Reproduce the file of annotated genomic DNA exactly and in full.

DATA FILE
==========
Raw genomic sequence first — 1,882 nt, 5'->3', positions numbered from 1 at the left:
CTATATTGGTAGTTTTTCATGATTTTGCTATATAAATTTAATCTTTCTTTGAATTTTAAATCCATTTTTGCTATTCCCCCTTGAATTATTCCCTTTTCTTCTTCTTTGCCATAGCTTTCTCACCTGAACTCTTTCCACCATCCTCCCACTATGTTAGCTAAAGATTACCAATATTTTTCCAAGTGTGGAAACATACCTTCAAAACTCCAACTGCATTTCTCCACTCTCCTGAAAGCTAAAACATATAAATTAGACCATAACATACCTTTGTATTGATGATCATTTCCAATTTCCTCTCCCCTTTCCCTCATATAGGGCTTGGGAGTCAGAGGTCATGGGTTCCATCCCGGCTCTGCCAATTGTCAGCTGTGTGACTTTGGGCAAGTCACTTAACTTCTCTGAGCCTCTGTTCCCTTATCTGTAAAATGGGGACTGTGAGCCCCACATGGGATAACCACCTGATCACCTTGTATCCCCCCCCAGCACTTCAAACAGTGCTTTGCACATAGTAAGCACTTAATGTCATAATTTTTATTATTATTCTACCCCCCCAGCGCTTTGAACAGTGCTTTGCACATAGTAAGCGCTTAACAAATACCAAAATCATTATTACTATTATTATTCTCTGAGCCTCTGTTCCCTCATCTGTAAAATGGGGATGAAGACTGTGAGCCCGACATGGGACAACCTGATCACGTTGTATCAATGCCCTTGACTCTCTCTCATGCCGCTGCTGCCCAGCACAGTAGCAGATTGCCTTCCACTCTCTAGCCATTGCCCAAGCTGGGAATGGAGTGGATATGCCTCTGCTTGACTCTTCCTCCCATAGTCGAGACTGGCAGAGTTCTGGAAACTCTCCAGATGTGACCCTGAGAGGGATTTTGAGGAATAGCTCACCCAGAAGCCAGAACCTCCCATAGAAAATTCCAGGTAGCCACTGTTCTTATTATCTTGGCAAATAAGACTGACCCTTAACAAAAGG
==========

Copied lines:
Raw genomic sequence first — 1,882 nt, 5'->3', positions numbered from 1 at the left:
CTATATTGGTAGTTTTTCATGATTTTGCTATATAAATTTAATCTTTCTTTGAATTTTAAATCCATTTTTGCTATTCCCCCTTGAATTATTCCCTTTTCTTCTTCTTTGCCATAGCTTTCTCACCTGAACTCTTTCCACCATCCTCCCACTATGTTAGCTAAAGATTACCAATATTTTTCCAAGTGTGGAAACATACCTTCAAAACTCCAACTGCATTTCTCCACTCTCCTGAAAGCTAAAACATATAAATTAGACCATAACATACCTTTGTATTGATGATCATTTCCAATTTCCTCTCCCCTTTCCCTCATATAGGGCTTGGGAGTCAGAGGTCATGGGTTCCATCCCGGCTCTGCCAATTGTCAGCTGTGTGACTTTGGGCAAGTCACTTAACTTCTCTGAGCCTCTGTTCCCTTATCTGTAAAATGGGGACTGTGAGCCCCACATGGGATAACCACCTGATCACCTTGTATCCCCCCCCAGCACTTCAAACAGTGCTTTGCACATAGTAAGCACTTAATGTCATAATTTTTATTATTATTCTACCCCCCCAGCGCTTTGAACAGTGCTTTGCACATAGTAAGCGCTTAACAAATACCAAAATCATTATTACTATTATTATTCTCTGAGCCTCTGTTCCCTCATCTGTAAAATGGGGATGAAGACTGTGAGCCCGACATGGGACAACCTGATCACGTTGTATCAATGCCCTTGACTCTCTCTCATGCCGCTGCTGCCCAGCACAGTAGCAGATTGCCTTCCACTCTCTAGCCATTGCCCAAGCTGGGAATGGAGTGGATATGCCTCTGCTTGACTCTTCCTCCCATAGTCGAGACTGGCAGAGTTCTGGAAACTCTCCAGATGTGACCCTGAGAGGGATTTTGAGGAATAGCTCACCCAGAAGCCAGAACCTCCCATAGAAAATTCCAGGTAGCCACTGTTCTTATTATCTTGGCAAATAAGACTGACCCTTAACAAAAGG